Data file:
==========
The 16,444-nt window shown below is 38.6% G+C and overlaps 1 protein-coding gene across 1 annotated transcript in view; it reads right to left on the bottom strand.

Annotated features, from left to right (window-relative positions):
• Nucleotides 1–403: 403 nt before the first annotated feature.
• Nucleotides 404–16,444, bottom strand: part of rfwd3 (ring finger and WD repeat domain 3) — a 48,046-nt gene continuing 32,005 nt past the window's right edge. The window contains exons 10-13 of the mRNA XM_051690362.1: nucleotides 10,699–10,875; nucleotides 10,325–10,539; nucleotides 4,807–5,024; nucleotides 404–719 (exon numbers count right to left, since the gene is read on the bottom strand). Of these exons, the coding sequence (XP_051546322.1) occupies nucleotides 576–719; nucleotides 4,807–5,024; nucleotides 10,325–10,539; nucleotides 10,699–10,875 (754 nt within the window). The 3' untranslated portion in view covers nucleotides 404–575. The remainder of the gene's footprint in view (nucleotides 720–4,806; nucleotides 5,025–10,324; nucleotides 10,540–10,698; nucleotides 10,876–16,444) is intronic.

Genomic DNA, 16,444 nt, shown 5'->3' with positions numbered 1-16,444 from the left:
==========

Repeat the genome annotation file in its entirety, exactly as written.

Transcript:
The 16,444-nt window shown below is 38.6% G+C and overlaps 1 protein-coding gene across 1 annotated transcript in view; it reads right to left on the bottom strand.

Annotated features, from left to right (window-relative positions):
• Nucleotides 1–403: 403 nt before the first annotated feature.
• Nucleotides 404–16,444, bottom strand: part of rfwd3 (ring finger and WD repeat domain 3) — a 48,046-nt gene continuing 32,005 nt past the window's right edge. The window contains exons 10-13 of the mRNA XM_051690362.1: nucleotides 10,699–10,875; nucleotides 10,325–10,539; nucleotides 4,807–5,024; nucleotides 404–719 (exon numbers count right to left, since the gene is read on the bottom strand). Of these exons, the coding sequence (XP_051546322.1) occupies nucleotides 576–719; nucleotides 4,807–5,024; nucleotides 10,325–10,539; nucleotides 10,699–10,875 (754 nt within the window). The 3' untranslated portion in view covers nucleotides 404–575. The remainder of the gene's footprint in view (nucleotides 720–4,806; nucleotides 5,025–10,324; nucleotides 10,540–10,698; nucleotides 10,876–16,444) is intronic.

Genomic DNA, 16,444 nt, shown 5'->3' with positions numbered 1-16,444 from the left: